Can Bob Be Saved (Part III)

The story so far…

by Larry Fyffe

Exclusive to ‘Untold” –

Gothic poet Edgar Allan Poe is noted for his influence on the French Symbolists. And, at least by me, also for his fondness for the metonymy* of the word ‘door’:

As in the lyrics below:

Some tomb from out whose sounding door
She never shall force an echo more
(The Sleeper)

And again in:

I reached my home - my home no more ...
I passed from out its mossy door
(Tamerlane)

And again in:

Whose shadows fall before
Thy lowly cottage door
(To Isadore)

And again in:

From the open cottage door ....
And the dying sycamore
(The Village Street)

And…

By the lowly cottage door ....
Broken-hearted evermore
(The Village Street)

And again in:

Was the fair palace door ...
And sparkling evermore
(The Haunted Place)

And:

Through the pale door ....
And laugh - but smile no more
(The Haunted Door)

And again in:

Over many a quaint and curious volume of forgotten lore ...
As of someone gently rapping, rapping at my chamber door
(The Raven)

And:

Thrilled me - filled me with fantastic terrors never felt before ...
'Tis some visitor entreating entrance at my chamber door"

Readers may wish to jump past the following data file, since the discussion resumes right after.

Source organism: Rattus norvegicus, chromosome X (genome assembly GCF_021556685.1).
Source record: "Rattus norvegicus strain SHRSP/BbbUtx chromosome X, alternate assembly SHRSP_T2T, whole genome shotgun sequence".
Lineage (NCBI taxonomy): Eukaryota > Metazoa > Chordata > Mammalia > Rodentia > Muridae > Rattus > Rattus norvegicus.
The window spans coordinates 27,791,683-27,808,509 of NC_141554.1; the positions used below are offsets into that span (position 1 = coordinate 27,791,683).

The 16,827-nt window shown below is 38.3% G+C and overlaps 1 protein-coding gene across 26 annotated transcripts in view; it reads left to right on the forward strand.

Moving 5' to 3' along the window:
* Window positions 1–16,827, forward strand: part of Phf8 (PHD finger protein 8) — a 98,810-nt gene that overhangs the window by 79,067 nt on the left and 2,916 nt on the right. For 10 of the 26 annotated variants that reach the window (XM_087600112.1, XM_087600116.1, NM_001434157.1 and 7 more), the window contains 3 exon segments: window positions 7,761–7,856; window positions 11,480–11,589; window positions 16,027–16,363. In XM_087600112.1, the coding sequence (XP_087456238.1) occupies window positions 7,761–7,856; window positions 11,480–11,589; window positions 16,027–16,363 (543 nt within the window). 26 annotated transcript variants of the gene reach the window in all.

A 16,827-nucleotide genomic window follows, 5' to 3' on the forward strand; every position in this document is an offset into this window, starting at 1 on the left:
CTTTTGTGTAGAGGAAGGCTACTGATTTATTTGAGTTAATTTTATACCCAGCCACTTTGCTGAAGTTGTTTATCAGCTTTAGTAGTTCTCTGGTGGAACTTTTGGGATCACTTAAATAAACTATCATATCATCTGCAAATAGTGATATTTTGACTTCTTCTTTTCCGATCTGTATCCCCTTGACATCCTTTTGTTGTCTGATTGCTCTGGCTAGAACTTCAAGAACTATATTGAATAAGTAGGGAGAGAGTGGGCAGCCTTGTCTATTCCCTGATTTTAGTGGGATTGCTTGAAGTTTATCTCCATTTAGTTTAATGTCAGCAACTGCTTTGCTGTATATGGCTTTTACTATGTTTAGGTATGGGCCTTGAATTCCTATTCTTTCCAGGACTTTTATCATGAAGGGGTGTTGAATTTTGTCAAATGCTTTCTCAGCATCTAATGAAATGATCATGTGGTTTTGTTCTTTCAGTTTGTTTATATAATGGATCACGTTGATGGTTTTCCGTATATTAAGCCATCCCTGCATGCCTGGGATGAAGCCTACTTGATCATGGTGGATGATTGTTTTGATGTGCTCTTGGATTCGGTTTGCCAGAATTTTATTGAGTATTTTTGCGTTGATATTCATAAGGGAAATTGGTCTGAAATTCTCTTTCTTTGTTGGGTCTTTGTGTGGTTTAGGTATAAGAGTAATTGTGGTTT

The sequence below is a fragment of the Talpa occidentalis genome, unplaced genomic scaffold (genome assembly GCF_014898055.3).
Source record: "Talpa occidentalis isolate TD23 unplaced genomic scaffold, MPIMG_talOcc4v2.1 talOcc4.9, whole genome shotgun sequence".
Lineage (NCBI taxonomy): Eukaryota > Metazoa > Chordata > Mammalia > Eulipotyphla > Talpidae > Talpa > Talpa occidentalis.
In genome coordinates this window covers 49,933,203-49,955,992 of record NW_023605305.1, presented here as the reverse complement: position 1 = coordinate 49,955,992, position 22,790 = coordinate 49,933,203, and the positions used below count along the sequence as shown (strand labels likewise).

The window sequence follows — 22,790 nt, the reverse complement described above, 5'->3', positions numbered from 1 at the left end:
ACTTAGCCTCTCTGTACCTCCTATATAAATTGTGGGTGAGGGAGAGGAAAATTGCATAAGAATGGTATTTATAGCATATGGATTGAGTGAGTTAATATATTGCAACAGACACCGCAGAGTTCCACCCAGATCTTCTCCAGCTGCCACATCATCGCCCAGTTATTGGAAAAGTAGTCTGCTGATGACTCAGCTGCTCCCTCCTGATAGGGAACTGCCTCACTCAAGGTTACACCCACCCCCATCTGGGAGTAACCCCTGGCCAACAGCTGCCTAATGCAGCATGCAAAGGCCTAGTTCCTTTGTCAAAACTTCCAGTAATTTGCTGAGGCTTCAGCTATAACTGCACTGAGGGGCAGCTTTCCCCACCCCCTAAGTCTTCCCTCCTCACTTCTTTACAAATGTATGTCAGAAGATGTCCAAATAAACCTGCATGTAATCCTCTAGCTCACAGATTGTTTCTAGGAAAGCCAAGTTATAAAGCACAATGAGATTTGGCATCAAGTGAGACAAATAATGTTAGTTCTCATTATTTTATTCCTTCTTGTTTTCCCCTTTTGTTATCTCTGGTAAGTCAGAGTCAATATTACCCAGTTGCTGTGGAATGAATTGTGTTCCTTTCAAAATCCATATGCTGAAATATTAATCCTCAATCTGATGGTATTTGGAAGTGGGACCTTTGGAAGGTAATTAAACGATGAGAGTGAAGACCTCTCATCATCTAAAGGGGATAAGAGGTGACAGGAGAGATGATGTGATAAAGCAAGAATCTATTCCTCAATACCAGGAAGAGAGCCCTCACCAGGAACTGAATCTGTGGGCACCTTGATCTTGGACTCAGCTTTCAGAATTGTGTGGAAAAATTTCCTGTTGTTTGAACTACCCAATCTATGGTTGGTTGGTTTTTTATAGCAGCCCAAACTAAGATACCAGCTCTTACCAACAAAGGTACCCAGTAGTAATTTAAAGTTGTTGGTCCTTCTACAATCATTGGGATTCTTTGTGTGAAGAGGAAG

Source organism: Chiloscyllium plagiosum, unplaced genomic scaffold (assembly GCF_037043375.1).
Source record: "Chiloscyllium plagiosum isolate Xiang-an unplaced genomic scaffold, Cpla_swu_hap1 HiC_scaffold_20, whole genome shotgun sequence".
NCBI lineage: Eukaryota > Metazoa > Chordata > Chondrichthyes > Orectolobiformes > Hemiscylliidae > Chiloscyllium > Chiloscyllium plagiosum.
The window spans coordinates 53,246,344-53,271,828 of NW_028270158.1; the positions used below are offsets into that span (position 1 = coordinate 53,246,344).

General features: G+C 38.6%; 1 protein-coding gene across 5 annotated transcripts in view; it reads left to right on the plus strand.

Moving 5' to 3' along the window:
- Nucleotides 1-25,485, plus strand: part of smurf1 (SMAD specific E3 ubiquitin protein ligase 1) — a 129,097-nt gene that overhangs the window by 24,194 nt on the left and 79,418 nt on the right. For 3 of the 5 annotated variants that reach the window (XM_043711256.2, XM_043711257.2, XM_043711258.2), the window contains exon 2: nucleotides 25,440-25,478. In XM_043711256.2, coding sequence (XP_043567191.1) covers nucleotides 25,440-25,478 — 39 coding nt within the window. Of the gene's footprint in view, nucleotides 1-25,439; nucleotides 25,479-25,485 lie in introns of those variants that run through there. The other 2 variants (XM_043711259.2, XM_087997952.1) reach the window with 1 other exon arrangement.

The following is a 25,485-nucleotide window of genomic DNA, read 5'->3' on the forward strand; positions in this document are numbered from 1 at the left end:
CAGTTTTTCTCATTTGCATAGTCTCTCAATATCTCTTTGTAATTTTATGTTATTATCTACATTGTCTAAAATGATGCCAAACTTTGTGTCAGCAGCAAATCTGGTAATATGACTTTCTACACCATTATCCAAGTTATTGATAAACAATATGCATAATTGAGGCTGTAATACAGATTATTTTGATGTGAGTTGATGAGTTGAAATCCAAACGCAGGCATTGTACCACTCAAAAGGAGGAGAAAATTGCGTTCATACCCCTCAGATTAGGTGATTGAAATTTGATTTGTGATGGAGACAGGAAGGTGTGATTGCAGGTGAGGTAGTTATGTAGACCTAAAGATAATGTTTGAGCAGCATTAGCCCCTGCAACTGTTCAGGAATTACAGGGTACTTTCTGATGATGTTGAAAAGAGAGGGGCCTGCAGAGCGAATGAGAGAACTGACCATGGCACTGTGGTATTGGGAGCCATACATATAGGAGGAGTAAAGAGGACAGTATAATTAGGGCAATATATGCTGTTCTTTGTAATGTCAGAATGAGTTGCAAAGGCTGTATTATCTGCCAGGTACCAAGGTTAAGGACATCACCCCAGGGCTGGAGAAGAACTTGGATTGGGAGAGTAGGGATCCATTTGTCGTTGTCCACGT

(The Raven)

And:

Sir, said I, or madam, truly your forgiveness I implore ...
And so faintly you come tapping, tapping at my chamber door
(The Raven)

And:

Perched upon a bust of Pallas just above my chamber door
Perched, and sat, and nothing more
(The Raven)

And:

Though its answer little meaning - little relevancy bore ...
Ever yet was blessed with seeing bird above his chamber door
(The Raven)

And:

Straight I wheeled a cushioned seat in front of bird and bust and door ...
What this grim, ungainly,  gaunt, and ominous bird of yore
(The Raven)

And:

Take thy beak from out my heart, and take thy form from off my door
Quoth the Raven, 'Nevermore'
(The Raven)

Singer/songwriter/musician Bob Dylan shows Poe’s influence to the core:

Blowing like she's never blowed before ...
Blowing like she's at my chamber door
(Bob Dylan: Duquesne Whistle)

In the transmutation teachings of the ancient alchemists, the Raven represents the human mind’s initial passing through the doors of perception to encounter the inner soul.

*Editor’s note:  This word in Larry’s script caught me out, and I had to look it up.  In case it is a noun you are not familiar with here’s the Merriam-Webster definition: “a figure of speech consisting of the use of the name of one thing for that of another of which it is an attribute or with which it is associated (such as “crown” in “lands belonging to the crown”).”  Other examples would be “turf” for horse racing, and “suit” for person working in businesses which still adopt formal procedures, such as banking.  Now at least I know.  Everyone else I am sure was already fully familiar.

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